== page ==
5. Updating Your Documents for Life's Changes
Congratulations, you're an extremely responsible and on-top of it adult. You've already created your estate plan and you can pat yourself on the back.
However, if any of the following has happened to you since you created your documents, you may want to consider updating them. Here are some situations that may change how you'd like your estate handled:
- Marriage. If you, your child or anyone else named in your plan got married.
- Divorce. If you, your child, or anyone else named in your plan got a divorce.
- Birth or adoption of a child or grandchild. If you, your child, or someone else gave birth to or adopted a child that you would like to include. Also, if you want to name a guardian for that child.
- A child has reached the age of maturity. If a child named in your plan turned 18 or reached a milestone set in your plan.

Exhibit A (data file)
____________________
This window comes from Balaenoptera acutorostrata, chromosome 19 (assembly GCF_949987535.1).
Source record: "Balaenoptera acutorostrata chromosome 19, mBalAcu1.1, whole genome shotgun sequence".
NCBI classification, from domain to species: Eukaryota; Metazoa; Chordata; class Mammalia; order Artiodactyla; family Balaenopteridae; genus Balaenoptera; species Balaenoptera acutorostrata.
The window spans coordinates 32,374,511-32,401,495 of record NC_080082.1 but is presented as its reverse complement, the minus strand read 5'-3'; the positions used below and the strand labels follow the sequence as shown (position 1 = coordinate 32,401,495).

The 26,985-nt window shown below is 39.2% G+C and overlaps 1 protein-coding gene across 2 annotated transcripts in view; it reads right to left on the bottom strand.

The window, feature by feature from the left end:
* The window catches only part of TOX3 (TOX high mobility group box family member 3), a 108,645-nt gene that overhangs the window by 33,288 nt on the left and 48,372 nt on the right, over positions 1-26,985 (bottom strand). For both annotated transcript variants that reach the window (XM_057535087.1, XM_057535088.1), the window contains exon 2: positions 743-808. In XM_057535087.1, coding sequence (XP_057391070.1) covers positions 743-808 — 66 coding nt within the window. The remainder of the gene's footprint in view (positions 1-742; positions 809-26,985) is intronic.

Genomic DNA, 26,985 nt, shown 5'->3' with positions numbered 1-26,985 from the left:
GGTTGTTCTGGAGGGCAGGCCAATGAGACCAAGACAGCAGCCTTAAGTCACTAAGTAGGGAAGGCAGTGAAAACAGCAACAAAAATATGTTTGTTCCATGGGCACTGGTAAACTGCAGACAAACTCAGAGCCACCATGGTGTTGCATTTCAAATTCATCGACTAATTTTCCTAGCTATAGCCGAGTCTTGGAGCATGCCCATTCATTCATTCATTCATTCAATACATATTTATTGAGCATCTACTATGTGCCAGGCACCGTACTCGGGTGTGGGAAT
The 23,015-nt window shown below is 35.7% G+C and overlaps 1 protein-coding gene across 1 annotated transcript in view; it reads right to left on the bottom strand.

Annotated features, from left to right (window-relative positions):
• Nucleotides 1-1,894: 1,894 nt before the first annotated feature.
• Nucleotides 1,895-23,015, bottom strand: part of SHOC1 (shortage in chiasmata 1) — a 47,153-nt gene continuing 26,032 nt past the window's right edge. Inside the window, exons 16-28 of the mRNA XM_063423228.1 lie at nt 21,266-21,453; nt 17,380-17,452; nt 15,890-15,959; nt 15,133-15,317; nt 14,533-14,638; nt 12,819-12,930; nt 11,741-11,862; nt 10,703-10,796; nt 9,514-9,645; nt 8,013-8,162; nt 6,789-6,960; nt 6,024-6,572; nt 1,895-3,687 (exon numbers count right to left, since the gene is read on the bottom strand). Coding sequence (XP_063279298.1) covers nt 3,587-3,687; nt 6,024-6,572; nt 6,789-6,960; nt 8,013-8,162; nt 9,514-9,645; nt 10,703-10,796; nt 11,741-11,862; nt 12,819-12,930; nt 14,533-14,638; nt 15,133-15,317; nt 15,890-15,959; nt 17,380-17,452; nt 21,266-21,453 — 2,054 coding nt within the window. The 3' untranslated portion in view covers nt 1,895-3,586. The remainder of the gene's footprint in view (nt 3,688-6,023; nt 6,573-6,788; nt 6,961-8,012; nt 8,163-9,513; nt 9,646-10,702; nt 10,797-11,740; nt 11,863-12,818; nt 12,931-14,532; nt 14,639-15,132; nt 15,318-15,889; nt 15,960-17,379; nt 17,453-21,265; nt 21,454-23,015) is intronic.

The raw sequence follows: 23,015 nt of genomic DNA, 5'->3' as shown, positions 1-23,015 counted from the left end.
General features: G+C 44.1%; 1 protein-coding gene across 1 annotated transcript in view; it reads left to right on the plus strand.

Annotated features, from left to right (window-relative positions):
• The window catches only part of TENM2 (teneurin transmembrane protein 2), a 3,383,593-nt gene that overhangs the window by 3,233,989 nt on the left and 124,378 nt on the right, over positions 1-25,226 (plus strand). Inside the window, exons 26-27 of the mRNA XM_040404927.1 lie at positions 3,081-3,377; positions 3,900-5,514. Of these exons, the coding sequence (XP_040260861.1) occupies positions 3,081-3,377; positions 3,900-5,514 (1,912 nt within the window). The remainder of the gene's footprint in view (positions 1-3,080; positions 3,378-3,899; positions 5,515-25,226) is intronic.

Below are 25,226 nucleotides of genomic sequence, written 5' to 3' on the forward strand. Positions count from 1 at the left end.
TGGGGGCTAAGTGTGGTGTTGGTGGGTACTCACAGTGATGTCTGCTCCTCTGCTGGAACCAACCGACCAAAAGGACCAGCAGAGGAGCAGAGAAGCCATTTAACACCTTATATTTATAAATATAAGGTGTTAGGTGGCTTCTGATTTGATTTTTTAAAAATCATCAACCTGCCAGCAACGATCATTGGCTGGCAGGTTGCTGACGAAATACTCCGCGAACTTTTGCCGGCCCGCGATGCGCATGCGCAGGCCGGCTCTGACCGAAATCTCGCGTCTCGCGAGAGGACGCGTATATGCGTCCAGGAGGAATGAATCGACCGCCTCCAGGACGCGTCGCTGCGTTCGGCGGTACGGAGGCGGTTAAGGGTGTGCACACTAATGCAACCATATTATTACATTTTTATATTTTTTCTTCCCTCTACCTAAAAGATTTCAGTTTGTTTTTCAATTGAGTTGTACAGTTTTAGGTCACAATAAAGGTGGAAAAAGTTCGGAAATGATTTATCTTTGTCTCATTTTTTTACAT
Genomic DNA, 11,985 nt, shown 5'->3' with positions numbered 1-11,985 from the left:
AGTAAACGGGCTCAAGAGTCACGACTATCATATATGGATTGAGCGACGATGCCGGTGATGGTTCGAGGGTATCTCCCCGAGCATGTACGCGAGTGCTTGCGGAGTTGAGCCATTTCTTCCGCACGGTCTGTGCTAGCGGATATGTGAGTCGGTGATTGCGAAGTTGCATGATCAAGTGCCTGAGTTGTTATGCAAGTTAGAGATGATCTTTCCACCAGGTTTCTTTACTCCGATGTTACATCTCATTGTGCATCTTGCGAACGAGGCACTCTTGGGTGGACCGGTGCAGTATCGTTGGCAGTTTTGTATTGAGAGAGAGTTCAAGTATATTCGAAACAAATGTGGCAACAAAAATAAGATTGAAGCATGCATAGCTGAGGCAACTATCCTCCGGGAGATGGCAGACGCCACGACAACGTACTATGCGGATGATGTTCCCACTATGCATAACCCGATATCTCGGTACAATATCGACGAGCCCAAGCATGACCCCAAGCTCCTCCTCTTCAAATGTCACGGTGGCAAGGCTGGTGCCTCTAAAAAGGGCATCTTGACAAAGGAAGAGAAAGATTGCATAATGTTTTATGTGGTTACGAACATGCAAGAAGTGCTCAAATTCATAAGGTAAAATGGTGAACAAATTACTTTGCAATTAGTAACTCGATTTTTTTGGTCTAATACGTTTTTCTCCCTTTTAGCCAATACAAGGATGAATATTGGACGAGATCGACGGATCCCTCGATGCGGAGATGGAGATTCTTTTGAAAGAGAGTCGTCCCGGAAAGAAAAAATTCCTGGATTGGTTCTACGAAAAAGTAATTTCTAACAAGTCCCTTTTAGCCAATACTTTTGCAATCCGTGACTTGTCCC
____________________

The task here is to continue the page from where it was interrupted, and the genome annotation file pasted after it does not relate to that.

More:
- Death or serious illness. If someone named in your plan died or has fallen seriously ill. This is especially important if it's someone who has been named as your executor, financial or health care power of attorney, or trustee.
- Changes in relationships with people, pets or organizations. If you've started a new relationship with someone or an organization you would like to include. Alternately, if you've severed or changed any relationships, it may be time to make updates.
- Acquisition or sale of any major assets. If you've bought or sold a house, opened or closed a business, inherited property, etc.
- New insurance policies or pension plans. If you've acquired new insurance policies or pension plans that cause you to reconsider adjustment of beneficiaries in your estate plan or reached the age at which you are required to take distributions from a pension plan.
- Change of your state of residence. If you've moved to a new state, the laws governing how your estate plan is administered have changed.
- Tax law changes. If there are new or different provisions in the tax law that affect your estate plan.
- Estate planning may not be the most exciting thing you ever do, but it may be the most rewarding. There's great comfort in knowing that your affairs are in order and your family won't have to make difficult decisions should you pass away or be incapacitated.